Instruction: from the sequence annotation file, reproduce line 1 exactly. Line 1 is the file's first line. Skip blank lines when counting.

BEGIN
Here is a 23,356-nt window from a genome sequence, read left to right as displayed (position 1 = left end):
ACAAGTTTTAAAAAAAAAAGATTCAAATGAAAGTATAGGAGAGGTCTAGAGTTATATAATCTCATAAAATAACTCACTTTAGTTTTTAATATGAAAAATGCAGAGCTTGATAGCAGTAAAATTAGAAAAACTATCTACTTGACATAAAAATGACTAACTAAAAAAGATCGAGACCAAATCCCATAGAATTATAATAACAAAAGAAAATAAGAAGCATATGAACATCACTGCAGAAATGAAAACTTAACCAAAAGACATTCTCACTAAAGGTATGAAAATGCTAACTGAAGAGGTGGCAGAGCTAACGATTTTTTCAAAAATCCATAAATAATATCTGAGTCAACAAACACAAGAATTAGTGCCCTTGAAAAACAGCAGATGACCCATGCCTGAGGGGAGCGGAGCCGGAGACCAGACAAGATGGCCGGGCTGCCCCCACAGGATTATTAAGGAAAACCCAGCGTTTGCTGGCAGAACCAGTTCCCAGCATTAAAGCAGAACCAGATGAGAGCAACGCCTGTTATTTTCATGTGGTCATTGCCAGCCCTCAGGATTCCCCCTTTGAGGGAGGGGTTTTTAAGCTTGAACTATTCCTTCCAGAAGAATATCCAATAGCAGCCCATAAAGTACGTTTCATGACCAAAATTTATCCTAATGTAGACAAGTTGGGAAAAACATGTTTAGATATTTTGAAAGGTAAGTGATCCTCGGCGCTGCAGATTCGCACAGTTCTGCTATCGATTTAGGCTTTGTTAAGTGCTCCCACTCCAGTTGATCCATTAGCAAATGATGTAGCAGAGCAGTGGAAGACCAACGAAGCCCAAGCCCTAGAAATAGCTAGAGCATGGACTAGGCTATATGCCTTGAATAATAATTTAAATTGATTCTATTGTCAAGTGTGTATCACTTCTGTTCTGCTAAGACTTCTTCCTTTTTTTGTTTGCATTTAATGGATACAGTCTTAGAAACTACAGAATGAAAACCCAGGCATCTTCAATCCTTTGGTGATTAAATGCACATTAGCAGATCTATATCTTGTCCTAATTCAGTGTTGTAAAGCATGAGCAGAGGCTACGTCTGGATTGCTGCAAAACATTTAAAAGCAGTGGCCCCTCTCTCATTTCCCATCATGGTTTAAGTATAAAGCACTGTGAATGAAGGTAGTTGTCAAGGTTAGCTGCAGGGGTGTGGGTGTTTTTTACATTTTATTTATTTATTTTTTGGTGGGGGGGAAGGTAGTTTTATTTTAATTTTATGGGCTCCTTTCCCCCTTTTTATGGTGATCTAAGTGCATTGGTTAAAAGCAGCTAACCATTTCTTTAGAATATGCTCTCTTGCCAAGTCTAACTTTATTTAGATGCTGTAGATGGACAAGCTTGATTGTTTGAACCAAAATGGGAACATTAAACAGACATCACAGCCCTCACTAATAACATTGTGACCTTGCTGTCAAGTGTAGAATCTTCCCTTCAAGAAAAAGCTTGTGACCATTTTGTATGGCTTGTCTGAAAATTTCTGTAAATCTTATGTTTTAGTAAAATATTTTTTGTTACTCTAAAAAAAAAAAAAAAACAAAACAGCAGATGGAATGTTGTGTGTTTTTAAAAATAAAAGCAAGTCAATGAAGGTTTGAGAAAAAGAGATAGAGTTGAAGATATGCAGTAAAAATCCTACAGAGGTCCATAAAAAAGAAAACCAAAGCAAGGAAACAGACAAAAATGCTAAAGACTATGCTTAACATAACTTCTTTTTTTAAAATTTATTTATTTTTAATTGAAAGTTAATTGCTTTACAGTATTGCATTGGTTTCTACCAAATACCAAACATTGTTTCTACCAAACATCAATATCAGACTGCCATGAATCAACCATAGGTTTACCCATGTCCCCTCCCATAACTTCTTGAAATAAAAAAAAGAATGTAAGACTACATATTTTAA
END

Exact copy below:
Here is a 23,356-nt window from a genome sequence, read left to right as displayed (position 1 = left end):